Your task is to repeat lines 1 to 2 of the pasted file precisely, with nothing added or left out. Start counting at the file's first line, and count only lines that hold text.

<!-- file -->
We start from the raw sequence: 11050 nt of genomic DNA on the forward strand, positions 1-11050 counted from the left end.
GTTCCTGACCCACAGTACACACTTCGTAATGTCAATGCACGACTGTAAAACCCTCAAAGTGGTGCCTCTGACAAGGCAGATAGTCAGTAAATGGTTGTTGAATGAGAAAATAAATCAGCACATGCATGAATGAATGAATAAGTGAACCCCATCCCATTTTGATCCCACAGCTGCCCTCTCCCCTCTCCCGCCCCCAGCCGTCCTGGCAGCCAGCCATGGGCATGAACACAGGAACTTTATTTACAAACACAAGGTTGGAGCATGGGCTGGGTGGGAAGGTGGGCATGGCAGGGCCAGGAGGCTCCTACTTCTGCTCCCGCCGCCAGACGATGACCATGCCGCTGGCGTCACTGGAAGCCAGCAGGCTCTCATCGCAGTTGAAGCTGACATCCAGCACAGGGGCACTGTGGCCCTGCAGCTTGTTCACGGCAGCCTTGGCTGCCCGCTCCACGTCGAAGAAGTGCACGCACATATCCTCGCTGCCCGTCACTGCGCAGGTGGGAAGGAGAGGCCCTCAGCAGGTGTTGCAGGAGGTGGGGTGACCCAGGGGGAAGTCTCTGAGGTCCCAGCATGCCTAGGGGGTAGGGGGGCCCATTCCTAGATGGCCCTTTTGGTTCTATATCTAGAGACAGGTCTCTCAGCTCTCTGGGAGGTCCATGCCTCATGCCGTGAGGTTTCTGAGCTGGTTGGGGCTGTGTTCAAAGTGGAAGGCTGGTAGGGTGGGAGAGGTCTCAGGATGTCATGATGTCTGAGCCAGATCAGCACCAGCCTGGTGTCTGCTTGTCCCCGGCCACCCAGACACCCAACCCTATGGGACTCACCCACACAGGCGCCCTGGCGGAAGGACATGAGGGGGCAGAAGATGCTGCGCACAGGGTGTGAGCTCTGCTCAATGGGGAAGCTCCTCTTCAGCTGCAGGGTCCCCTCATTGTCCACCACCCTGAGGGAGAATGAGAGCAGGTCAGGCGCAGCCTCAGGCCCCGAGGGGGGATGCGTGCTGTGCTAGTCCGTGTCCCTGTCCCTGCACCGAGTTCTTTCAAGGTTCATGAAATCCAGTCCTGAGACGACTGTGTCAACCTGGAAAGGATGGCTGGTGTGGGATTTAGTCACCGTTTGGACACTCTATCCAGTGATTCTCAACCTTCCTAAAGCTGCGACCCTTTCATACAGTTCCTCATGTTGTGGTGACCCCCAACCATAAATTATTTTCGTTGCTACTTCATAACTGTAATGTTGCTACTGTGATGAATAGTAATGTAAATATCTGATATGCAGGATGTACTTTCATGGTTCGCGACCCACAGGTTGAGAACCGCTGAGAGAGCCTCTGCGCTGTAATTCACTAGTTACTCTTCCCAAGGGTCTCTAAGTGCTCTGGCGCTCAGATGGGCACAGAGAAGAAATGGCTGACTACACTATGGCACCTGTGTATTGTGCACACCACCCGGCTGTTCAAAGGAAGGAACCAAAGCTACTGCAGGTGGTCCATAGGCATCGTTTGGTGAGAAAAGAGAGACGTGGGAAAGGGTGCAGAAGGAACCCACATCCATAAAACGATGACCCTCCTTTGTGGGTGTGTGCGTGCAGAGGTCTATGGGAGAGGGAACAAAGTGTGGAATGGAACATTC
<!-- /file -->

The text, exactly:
We start from the raw sequence: 11050 nt of genomic DNA on the forward strand, positions 1-11050 counted from the left end.
GTTCCTGACCCACAGTACACACTTCGTAATGTCAATGCACGACTGTAAAACCCTCAAAGTGGTGCCTCTGACAAGGCAGATAGTCAGTAAATGGTTGTTGAATGAGAAAATAAATCAGCACATGCATGAATGAATGAATAAGTGAACCCCATCCCATTTTGATCCCACAGCTGCCCTCTCCCCTCTCCCGCCCCCAGCCGTCCTGGCAGCCAGCCATGGGCATGAACACAGGAACTTTATTTACAAACACAAGGTTGGAGCATGGGCTGGGTGGGAAGGTGGGCATGGCAGGGCCAGGAGGCTCCTACTTCTGCTCCCGCCGCCAGACGATGACCATGCCGCTGGCGTCACTGGAAGCCAGCAGGCTCTCATCGCAGTTGAAGCTGACATCCAGCACAGGGGCACTGTGGCCCTGCAGCTTGTTCACGGCAGCCTTGGCTGCCCGCTCCACGTCGAAGAAGTGCACGCACATATCCTCGCTGCCCGTCACTGCGCAGGTGGGAAGGAGAGGCCCTCAGCAGGTGTTGCAGGAGGTGGGGTGACCCAGGGGGAAGTCTCTGAGGTCCCAGCATGCCTAGGGGGTAGGGGGGCCCATTCCTAGATGGCCCTTTTGGTTCTATATCTAGAGACAGGTCTCTCAGCTCTCTGGGAGGTCCATGCCTCATGCCGTGAGGTTTCTGAGCTGGTTGGGGCTGTGTTCAAAGTGGAAGGCTGGTAGGGTGGGAGAGGTCTCAGGATGTCATGATGTCTGAGCCAGATCAGCACCAGCCTGGTGTCTGCTTGTCCCCGGCCACCCAGACACCCAACCCTATGGGACTCACCCACACAGGCGCCCTGGCGGAAGGACATGAGGGGGCAGAAGATGCTGCGCACAGGGTGTGAGCTCTGCTCAATGGGGAAGCTCCTCTTCAGCTGCAGGGTCCCCTCATTGTCCACCACCCTGAGGGAGAATGAGAGCAGGTCAGGCGCAGCCTCAGGCCCCGAGGGGGGATGCGTGCTGTGCTAGTCCGTGTCCCTGTCCCTGCACCGAGTTCTTTCAAGGTTCATGAAATCCAGTCCTGAGACGACTGTGTCAACCTGGAAAGGATGGCTGGTGTGGGATTTAGTCACCGTTTGGACACTCTATCCAGTGATTCTCAACCTTCCTAAAGCTGCGACCCTTTCATACAGTTCCTCATGTTGTGGTGACCCCCAACCATAAATTATTTTCGTTGCTACTTCATAACTGTAATGTTGCTACTGTGATGAATAGTAATGTAAATATCTGATATGCAGGATGTACTTTCATGGTTCGCGACCCACAGGTTGAGAACCGCTGAGAGAGCCTCTGCGCTGTAATTCACTAGTTACTCTTCCCAAGGGTCTCTAAGTGCTCTGGCGCTCAGATGGGCACAGAGAAGAAATGGCTGACTACACTATGGCACCTGTGTATTGTGCACACCACCCGGCTGTTCAAAGGAAGGAACCAAAGCTACTGCAGGTGGTCCATAGGCATCGTTTGGTGAGAAAAGAGAGACGTGGGAAAGGGTGCAGAAGGAACCCACATCCATAAAACGATGACCCTCCTTTGTGGGTGTGTGCGTGCAGAGGTCTATGGGAGAGGGAACAAAGTGTGGAATGGAACATTC